The Ad Industry Bungles Its Own Promotion
By Paul Lukas

(FORTUNE Magazine) – The Clio awards, which honor creative excellence in advertising, are sometimes referred to as the Oscars of the ad world. Past winners include classics like Apple Computer's 1984 commercial and Coca-Cola's Mean Joe Greene spot. So you'd figure that any self-promotion done by the Clio operation would be classy.

Not quite. The Clios' current call-for-entries ad, which has appeared in trade magazines like Adweek, shows a Clio trophy surrounded by a group of villagers whose dress and posture clearly place them outside the modern world. They appear to be eyeing the statue with a mixture of wonderment and confusion. A caption at lower-left reads, "The Clio. The most famous advertising award in the world."

It's hard to know what to make of this. At best, the ad is a bit ambiguous; at worst, it seems to imply that the Clios are so renowned that they're even held in awe by people who, y' know, don't read magazines and can't afford television sets--pretty offensive, no? Clio executive director Andrew Jaffe has an explanation, and it's a doozy. He says the ad (whose photo, it turns out, is set in Malaysia) is actually meant to be a joke--a self-deprecating joke. "First we came up with this new line, 'The most famous advertising award in the world,' which we think is an equity we can own," he explains. "Then we decided to sort of laugh at ourselves a little, admitting that there are some parts of the world, like this village, that have never heard of Clio. It was just meant to be ironic." So it has come to this: Advertising's irony factor has become so pervasive that even an awards program is playing the wink-wink, nudge-nudge game.

Unfortunately, they're not playing it well. As Jaffe should know, one of the first rules of irony is that something should be well established before you mess with it, which means his ad strategy would have made a lot more sense if the "most famous ..." line had already been around for a few years. What's the point of letting the air out of a slogan you've just created?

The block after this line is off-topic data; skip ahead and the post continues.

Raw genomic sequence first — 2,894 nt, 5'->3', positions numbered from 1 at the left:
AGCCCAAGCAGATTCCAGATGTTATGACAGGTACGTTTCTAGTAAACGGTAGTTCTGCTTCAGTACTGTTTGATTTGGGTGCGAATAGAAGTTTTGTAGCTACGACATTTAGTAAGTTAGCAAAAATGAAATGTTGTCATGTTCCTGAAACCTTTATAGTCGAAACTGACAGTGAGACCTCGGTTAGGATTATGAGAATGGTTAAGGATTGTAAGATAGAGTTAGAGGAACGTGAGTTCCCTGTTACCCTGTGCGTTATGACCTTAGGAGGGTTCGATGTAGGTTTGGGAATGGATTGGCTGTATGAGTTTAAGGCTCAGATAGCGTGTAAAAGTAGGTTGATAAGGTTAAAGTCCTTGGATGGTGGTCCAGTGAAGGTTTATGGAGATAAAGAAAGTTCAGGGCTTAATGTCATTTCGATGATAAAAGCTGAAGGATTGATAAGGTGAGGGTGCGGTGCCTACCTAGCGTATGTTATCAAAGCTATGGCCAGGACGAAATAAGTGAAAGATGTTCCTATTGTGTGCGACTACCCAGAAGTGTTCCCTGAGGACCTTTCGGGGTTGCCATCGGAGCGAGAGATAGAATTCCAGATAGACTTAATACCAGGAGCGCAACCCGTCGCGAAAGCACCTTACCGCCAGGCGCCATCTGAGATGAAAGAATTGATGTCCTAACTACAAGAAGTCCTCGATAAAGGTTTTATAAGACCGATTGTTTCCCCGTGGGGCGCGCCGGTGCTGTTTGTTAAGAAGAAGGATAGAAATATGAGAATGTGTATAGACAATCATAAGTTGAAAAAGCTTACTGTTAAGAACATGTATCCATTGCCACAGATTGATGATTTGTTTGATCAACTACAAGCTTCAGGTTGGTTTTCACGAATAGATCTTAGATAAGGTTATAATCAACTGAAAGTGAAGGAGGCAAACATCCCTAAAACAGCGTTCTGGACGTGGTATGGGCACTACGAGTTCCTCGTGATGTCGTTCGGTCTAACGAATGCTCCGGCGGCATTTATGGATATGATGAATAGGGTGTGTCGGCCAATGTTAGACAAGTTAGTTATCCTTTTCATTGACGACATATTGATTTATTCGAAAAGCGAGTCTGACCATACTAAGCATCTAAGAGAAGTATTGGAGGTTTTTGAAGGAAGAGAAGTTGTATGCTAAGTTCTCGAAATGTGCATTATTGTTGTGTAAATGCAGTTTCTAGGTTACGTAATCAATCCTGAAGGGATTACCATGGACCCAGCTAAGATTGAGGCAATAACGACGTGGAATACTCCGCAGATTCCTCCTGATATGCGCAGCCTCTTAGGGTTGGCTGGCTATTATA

In any case, using the impoverishment of the Third World to poke fun at oneself seems to be a move of rather questionable taste ("Those wacky villagers--no hospitals, no indoor plumbing, and no award-winning TV commercials to watch!"), especially since the Clios, arguably advertising's most prestigious honors, have generated a backlash in recent years from critics who think advertising unduly influences and reinforces material culture. "The flip side of an ad-fueled society, where everyone owns three cars and two TVs, is that large parts of the world--like the people in this ad--live in poverty," says Carrie McLaren, one of the organizers of an anti-Clios mock awards ceremony called the Shmios. "This ad tries to turn that into a joke. Even if it's a self-directed joke, it's just gross."

Jaffe is generally receptive and even sympathetic to many of the standard critiques of advertising. But for a guy who oversees the judging of other people's ads, he has a surprisingly lax attitude about the ones he runs for the Clios. Does he feel that his role in the industry gives him a special obligation to produce great work? "Not exactly," he says. "I don't pretend that I'm doing a Super Bowl-worthy ad. We don't go to consumers, we go to the trade, and that's a very cynical group of people. We just want to get their attention and remind them that it's time for Clio again." In a moment of surprising candor, he adds, "Frankly, I don't give these things a lot of thought." With this ad, unfortunately, it shows.

--Paul Lukas